College of Agriculture, Forestry and Life Sciences; Public Service and Agriculture

Clemson researchers continue study to develop heat-tolerant soybeans


Sruthi Narayanan and Sachin Rustgi
Clemson researchers Sruthi Narayanan and Sachin Rustgi are conducting research related to heat tolerance in soybean in an effort to develop heat-tolerant varieties that can lead to more sustainable crop production.
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Soybean is one of the top cash crops grown in South Carolina, but high temperatures during the growing season limit yields and cut into profits.

Two Clemson University researchers believe a better understanding of traits associated with heat tolerance in soybean can help in developing heat-tolerant varieties that can lead to more sustainable crop production. They have received a $649,895 grant from the United States Department of Agriculture National Institute of Food and Agriculture (USDA-NIFA) to study soybean’s efficiency for heat tolerance. This grant continues research in which the researchers are examining traits that lead to heat tolerance in soybean.

Sruthi Narayanan in lab
Clemson assistant professor Sruthi Narayanan is lead investigator for a study related to heat tolerance in soybean plants.

Researchers conducting this study are Sruthi Narayanan, an assistant professor and researcher in the Clemson Department of Plant and Environmental Sciences, and Sachin Rustgi, an assistant professor and researcher of molecular breeding housed at the Pee Dee Research and Education Center (REC) in Florence, South Carolina.

“The long-term goal for this project is to improve soybean’s climate resilience so that it can produce stable yields under heat stress conditions,” said Narayanan, lead investigator for the project.

The researchers seek to find soybean genes associated with lipid metabolic changes that contribute to heat tolerance. The researchers plan to identify molecular markers to use in screening soybean plants for heat tolerance. Rustgi will use equipment in the Pee Dee REC’s molecular breeding lab to conduct his research.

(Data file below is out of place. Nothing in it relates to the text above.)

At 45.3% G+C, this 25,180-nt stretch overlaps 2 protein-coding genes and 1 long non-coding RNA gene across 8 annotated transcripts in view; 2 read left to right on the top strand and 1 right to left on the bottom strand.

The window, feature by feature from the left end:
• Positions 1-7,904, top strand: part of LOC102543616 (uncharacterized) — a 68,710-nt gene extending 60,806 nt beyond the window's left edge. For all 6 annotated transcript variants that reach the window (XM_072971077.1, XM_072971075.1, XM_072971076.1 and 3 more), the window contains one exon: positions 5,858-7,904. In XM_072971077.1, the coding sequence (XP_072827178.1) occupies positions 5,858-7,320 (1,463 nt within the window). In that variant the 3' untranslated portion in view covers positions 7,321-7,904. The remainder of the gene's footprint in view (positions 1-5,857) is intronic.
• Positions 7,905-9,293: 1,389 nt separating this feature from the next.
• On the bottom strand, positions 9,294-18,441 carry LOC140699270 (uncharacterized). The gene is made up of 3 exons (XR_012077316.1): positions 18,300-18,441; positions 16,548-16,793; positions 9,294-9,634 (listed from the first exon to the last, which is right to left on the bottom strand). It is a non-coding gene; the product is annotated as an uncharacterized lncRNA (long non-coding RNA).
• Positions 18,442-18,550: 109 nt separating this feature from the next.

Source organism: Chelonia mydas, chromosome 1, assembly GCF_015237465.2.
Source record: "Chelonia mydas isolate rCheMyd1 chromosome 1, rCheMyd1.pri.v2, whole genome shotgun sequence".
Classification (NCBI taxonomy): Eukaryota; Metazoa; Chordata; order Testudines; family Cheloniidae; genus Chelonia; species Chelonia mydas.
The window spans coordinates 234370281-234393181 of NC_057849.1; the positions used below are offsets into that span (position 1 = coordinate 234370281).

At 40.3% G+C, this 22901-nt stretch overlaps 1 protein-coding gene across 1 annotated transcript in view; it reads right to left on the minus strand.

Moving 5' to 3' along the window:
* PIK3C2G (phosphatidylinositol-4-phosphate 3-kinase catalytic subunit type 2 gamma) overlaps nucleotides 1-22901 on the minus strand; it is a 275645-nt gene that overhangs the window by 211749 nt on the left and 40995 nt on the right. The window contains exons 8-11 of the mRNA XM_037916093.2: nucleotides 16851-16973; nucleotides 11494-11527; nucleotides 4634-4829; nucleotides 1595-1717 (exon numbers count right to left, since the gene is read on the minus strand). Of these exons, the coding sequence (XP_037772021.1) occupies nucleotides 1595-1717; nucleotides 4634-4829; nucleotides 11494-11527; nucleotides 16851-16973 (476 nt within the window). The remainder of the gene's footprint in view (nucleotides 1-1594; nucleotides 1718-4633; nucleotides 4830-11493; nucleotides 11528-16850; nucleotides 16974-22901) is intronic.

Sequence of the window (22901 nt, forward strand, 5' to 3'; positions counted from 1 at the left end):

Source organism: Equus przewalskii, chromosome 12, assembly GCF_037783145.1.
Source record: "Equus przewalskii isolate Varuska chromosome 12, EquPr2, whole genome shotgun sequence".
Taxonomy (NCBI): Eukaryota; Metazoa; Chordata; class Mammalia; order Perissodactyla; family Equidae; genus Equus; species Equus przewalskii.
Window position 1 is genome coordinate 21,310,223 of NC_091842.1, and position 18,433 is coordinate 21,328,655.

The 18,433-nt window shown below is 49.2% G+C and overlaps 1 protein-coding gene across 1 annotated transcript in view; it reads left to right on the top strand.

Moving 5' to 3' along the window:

“Molecular markers for heat tolerance will be the key deliverable from this project,” Rustgi said. “These markers will help advance soybean breeding programs in developing heat-tolerant varieties.”

Sachin in Lab at Pee Dee REC.
Clemson researcher Sachin Rustgi quantifies DNA/RNA molecules using a Droplet Digital PCR System located in the molecular breeding laboratory at the Pee Dee REC in Florence, South Carolina.

The project aims to generate information on lipid metabolic changes, physiological mechanisms and their genetic controls that confer heat tolerance in soybean. During the project researchers will evaluate contemporary high-value soybean varieties with high seed oleic acid content and drought tolerance. The data generated will provide producers with information on the heat tolerance of these varieties.

Soybeans typically are planted in South Carolina from May 10 to July 11 and harvested from Oct. 20 to Dec. 30. They require a soil temperature of about 54 degrees to germinate. Soil temperatures typically are higher than air temperatures during summer months. Climate data shows the average air temperature from May to July in South Carolina is 89 degrees. According to the Environmental Protection Agency, South Carolina temperatures have warmed by one-half to one degree in the past century.

Michael Plumblee
Heat-tolerant soybeans could be beneficial for the South Carolina soybean industry – Michael Plumblee, Clemson Extension corn and soybean specialist.

Soybean is a major crop grown in South Carolina. According to the USDA National Agricultural Statistics Service, 310,000 acres of soybeans were harvested in the state in 2020. In addition to being an important crop for South Carolina farmers, soybean also is an important oilseed and affordable source of protein for many people worldwide.

Michael Plumblee, Clemson Cooperative Extension Service corn and soybean specialist housed at the Edisto REC in Blackville, said this project has the potential to be very beneficial for the state’s soybean industry.

“With our warm summer climate, we often see temperatures more than 85° during the growing season,” Plumblee said. “At temperatures greater than 85°, we can experience several different issues with soybean such as reduced nodulation, slowed photosynthesis, abortion of flowers and small pods, as well as production of smaller seed. All of these can be yield-limiting.

“If soybean germplasm can be developed that can tolerate temperatures greater than 85° and then used in breeding programs throughout the Southeastern United States, this ultimately could increase soybean yields across the state and region.”

This study is funded through Oct. 31, 2026.


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